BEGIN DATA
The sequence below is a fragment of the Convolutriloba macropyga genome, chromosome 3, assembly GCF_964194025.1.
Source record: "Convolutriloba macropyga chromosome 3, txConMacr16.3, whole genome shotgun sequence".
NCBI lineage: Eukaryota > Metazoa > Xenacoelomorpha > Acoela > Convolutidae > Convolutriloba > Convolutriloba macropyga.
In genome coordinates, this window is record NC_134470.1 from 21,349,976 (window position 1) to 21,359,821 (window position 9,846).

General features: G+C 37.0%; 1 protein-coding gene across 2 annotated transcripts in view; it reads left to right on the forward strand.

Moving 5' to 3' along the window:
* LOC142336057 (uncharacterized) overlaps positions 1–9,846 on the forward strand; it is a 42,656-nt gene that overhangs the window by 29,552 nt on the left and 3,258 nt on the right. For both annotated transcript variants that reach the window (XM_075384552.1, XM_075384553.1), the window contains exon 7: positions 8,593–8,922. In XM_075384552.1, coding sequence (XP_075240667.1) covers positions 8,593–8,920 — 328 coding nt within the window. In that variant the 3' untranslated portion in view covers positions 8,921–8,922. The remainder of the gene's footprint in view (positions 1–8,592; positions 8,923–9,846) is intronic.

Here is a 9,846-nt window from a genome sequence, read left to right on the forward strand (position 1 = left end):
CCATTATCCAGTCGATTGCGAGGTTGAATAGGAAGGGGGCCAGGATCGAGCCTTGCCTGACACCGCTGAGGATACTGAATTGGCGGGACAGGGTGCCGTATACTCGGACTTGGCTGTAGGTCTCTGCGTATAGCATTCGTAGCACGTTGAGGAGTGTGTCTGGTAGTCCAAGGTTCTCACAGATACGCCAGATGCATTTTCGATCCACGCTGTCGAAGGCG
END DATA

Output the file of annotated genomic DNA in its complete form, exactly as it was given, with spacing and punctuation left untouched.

The sequence below is a fragment of the Convolutriloba macropyga genome, chromosome 3, assembly GCF_964194025.1.
Source record: "Convolutriloba macropyga chromosome 3, txConMacr16.3, whole genome shotgun sequence".
NCBI lineage: Eukaryota > Metazoa > Xenacoelomorpha > Acoela > Convolutidae > Convolutriloba > Convolutriloba macropyga.
In genome coordinates, this window is record NC_134470.1 from 21,349,976 (window position 1) to 21,359,821 (window position 9,846).

General features: G+C 37.0%; 1 protein-coding gene across 2 annotated transcripts in view; it reads left to right on the forward strand.

Moving 5' to 3' along the window:
* LOC142336057 (uncharacterized) overlaps positions 1–9,846 on the forward strand; it is a 42,656-nt gene that overhangs the window by 29,552 nt on the left and 3,258 nt on the right. For both annotated transcript variants that reach the window (XM_075384552.1, XM_075384553.1), the window contains exon 7: positions 8,593–8,922. In XM_075384552.1, coding sequence (XP_075240667.1) covers positions 8,593–8,920 — 328 coding nt within the window. In that variant the 3' untranslated portion in view covers positions 8,921–8,922. The remainder of the gene's footprint in view (positions 1–8,592; positions 8,923–9,846) is intronic.

Here is a 9,846-nt window from a genome sequence, read left to right on the forward strand (position 1 = left end):
CCATTATCCAGTCGATTGCGAGGTTGAATAGGAAGGGGGCCAGGATCGAGCCTTGCCTGACACCGCTGAGGATACTGAATTGGCGGGACAGGGTGCCGTATACTCGGACTTGGCTGTAGGTCTCTGCGTATAGCATTCGTAGCACGTTGAGGAGTGTGTCTGGTAGTCCAAGGTTCTCACAGATACGCCAGATGCATTTTCGATCCACGCTGTCGAAGGCG